The Peugeot 307 arrived in a blaze of publicity six years ago. Its spacious interior, massive choice of engines, strong dynamics and good safety rating made it a hit with new car buyers. However, with its all-new replacement, the 308, arriving in dealers this September, how does it rate for second-hand buyers?
With a huge variety of trim levels and bodystyles, there’s a 307 for virtually every occasion, ranging from a practical SW estate to the fashion-conscious coupé-cabrio. However, the 307 isn’t without its problems, so if you’re in the market for one, our guide will help avoid the major pitfalls.
What to look for Electrical problems are the 307’s Achilles’ heel. However, choose one of the facelifted cars built after September 2005 and you’ll find that the revised wiring loom makes for much better reliability. The 307 has also been the subject of an unusually high number of recalls. Many affect only a handful of cars, but you need to ensure any potential purchase has been sorted.
Alternatives? THe compact family hatch sector is packed with talented rivals. The latest Honda Civic or its practical predecessor provide stiff competition. Alternatively, the Toyota Corolla is unfalteringly reliable, although it’s dull to drive and to look at.
If you want something that offers entertainment on a twisty road, you should consider either the Volkswagen Golf, Ford Focus or Mazda 3. Of this trio, the Ford is our choice, because there are plenty available, it’s dynamically superb, is reliable and cheap to buy and run.
More reviews for 307 CC
How much? There are 307s available for well under £3,000, but they’re all high-mileage and low spec. Reasonable 1.4-litre petrol cars start at £3,200 privately, while an equivalent 2.0 HDi carries a £250 premium. Facelifted examples start at £6,500 for a 1.4 S, while diesels begin at £8,000 for a 1.6 HDi. The 307 SW is a great load-lugger and £9,500 nets you an 05-reg 1.6 HDi, while £800 less gets a 1.6-litre petrol. If it’s drop-top motoring you want, the 307 CC starts at £9,500 for an 03-plate 2.0-litre, but add £4,000 to secure an 05-plate diesel edition.
Running costs Petrol 307s need attention every 20,000 miles or two years, with services alternating between minor (£155) and major (£340). On pre-December 2006 cars, new cambelts are required every 80,000 miles or 10 years – later models can cover 100,000 miles (typically £340). Diesels need attention every two years or 12,000 miles for 1.4 and 1.6-litre units, or 20,000 miles for 2.0-litre and post-December 2005 1.4s. The schedule runs minor, minor, major, with costs of £155 or £360 respectively. Cambelts are required every 10 years on diesels, or at 144,000 miles for 1.4 and 1.6-litre cars and 96,000 miles for the 2.0 HDi. Post-December 2005 engines last 160,000 miles, but expect to pay £400 for the work.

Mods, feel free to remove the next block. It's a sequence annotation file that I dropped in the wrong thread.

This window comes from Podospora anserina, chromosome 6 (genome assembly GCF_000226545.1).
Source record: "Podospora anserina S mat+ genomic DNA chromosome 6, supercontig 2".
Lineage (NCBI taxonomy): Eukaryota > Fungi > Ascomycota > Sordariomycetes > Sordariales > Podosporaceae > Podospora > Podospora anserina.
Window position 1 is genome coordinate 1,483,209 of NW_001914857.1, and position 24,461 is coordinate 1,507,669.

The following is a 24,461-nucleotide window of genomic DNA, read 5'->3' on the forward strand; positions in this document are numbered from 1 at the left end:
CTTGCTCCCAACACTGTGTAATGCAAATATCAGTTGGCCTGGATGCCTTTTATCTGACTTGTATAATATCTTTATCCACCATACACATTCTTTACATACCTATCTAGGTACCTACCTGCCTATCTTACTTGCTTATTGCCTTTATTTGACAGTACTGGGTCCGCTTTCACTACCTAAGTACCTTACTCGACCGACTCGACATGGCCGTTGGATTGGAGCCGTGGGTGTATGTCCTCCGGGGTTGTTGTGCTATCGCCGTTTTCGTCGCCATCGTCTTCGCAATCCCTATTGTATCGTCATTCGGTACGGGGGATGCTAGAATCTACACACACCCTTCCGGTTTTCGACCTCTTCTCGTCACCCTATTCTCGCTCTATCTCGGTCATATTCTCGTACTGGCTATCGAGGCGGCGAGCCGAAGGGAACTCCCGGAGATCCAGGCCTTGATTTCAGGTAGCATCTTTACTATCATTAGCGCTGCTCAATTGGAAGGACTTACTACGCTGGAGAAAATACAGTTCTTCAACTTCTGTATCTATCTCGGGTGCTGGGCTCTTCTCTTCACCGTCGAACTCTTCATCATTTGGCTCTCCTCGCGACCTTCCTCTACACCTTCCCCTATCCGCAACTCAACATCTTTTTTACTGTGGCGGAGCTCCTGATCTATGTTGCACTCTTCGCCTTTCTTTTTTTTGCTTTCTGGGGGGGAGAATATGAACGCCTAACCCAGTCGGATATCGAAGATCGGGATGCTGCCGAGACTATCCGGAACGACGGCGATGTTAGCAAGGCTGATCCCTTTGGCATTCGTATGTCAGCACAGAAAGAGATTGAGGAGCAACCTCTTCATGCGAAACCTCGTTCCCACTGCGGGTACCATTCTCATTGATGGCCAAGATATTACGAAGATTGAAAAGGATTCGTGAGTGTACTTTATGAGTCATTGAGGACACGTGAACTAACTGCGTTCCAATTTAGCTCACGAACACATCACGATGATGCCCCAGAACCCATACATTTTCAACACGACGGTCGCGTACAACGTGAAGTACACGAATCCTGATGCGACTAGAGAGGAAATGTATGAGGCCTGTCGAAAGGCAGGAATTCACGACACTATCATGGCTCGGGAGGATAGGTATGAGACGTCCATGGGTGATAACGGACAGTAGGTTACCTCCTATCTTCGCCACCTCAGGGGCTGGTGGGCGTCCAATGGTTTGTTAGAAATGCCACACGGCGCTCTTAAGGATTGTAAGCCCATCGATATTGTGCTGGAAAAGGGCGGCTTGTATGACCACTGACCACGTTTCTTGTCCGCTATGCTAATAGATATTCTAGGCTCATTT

Reader review Lyn Jennings from Southampton has owned her 03-reg 1.6-litre auto since it was six months old. Despite many problems, she’d consider buying another: “The brakes are poor, engine rough and the auto is jerky and saps performance. Forward visibility isn’t great, and I’ve lost track of all the electrical glitches, some of which still aren’t resolved. However, it’s spacious, comfortable and well equipped. But I’d only buy another if it didn’t have the reliability issues that mine has.”
With more than 200,000 sold since its UK launch, there are plenty of 307s to choose from. However, a ranking of 91st out of 100 in this year’s Driver Power survey proves there are plenty of ownership issues, including a range of potential mechanical and electrical glitches. Buy a facelifted car and you’re less likely to have a problem – but no matter what you purchase, check its history very carefully.
RecallsApr 02: Ignition switch fire risk on cars built up to Oct 01.Aug 02: Potential front shock absorber problems on 307s assembled during Aug 01.Nov 02: Incorrect brake fluid used on cars made in Aug 02.Dec 02: Front brake pipe may chafe on anti-roll bar on cars built in May 02.Jan 03: Risk that auto models built Aug 02 can be started with selector in any position.Sept 03: Possibility of cuts in tyres of cars made Aug 03.May 04: Chassis members may not be welded correctly on SWs built Feb 04.Jun 04: Some cars produced without a rear seat anchorage strengthener in Jun 03.Jul 04: Failure of throttle stop could lead to a reduction in braking assistance on 307s built Oct 01-Jun 03.Jul 04: Lower axle swivel joint may not be tightened correctly on cars made Mar-Jun 04.Sept 04: Exhaust recirculation valve bracket may break on cars made Nov 01-Oct 03.Apr 05: Possible seepage on the fuel return pipe of HDi cars made between Jul and Dec 04.May 05: Excessive oscillation of throttle valve affects CCs made Oct 03-Jan 05Jul 05: Risk of fire in engine bay of cars made up to May 03.Nov 05: Corrosion of electrical connections could cause short circuit on cars built up to Sept 05.Dec 05: Brakes may fail on cars produced Sept-Oct 05.Feb 06: Fuel may leak on cars built Jun 01-Oct 02.Jun 06: Rear axle fixing bolts may become loose on 2.0-litre petrol cars; Peugeot is unsure how many vehicles are affected.